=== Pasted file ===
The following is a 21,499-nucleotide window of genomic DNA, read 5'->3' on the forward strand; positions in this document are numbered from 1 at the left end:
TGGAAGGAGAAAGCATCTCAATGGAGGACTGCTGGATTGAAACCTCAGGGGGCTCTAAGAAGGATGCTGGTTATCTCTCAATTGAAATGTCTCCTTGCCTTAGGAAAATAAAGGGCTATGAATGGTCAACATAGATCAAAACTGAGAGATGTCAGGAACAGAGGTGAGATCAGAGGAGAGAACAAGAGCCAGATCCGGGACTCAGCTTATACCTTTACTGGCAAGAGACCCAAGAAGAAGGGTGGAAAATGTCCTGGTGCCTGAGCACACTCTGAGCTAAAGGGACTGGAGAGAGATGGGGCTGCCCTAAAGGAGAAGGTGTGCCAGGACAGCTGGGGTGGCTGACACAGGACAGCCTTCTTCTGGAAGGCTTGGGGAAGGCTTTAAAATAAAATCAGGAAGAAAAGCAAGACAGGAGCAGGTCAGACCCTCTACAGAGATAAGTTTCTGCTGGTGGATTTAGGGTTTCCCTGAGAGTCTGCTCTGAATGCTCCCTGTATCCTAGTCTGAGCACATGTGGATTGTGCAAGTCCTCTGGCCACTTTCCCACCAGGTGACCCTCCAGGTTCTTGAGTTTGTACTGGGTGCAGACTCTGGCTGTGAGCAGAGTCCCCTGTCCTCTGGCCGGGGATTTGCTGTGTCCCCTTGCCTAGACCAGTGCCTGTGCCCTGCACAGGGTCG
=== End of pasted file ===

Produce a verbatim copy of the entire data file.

The following is a 21,499-nucleotide window of genomic DNA, read 5'->3' on the forward strand; positions in this document are numbered from 1 at the left end:
TGGAAGGAGAAAGCATCTCAATGGAGGACTGCTGGATTGAAACCTCAGGGGGCTCTAAGAAGGATGCTGGTTATCTCTCAATTGAAATGTCTCCTTGCCTTAGGAAAATAAAGGGCTATGAATGGTCAACATAGATCAAAACTGAGAGATGTCAGGAACAGAGGTGAGATCAGAGGAGAGAACAAGAGCCAGATCCGGGACTCAGCTTATACCTTTACTGGCAAGAGACCCAAGAAGAAGGGTGGAAAATGTCCTGGTGCCTGAGCACACTCTGAGCTAAAGGGACTGGAGAGAGATGGGGCTGCCCTAAAGGAGAAGGTGTGCCAGGACAGCTGGGGTGGCTGACACAGGACAGCCTTCTTCTGGAAGGCTTGGGGAAGGCTTTAAAATAAAATCAGGAAGAAAAGCAAGACAGGAGCAGGTCAGACCCTCTACAGAGATAAGTTTCTGCTGGTGGATTTAGGGTTTCCCTGAGAGTCTGCTCTGAATGCTCCCTGTATCCTAGTCTGAGCACATGTGGATTGTGCAAGTCCTCTGGCCACTTTCCCACCAGGTGACCCTCCAGGTTCTTGAGTTTGTACTGGGTGCAGACTCTGGCTGTGAGCAGAGTCCCCTGTCCTCTGGCCGGGGATTTGCTGTGTCCCCTTGCCTAGACCAGTGCCTGTGCCCTGCACAGGGTCG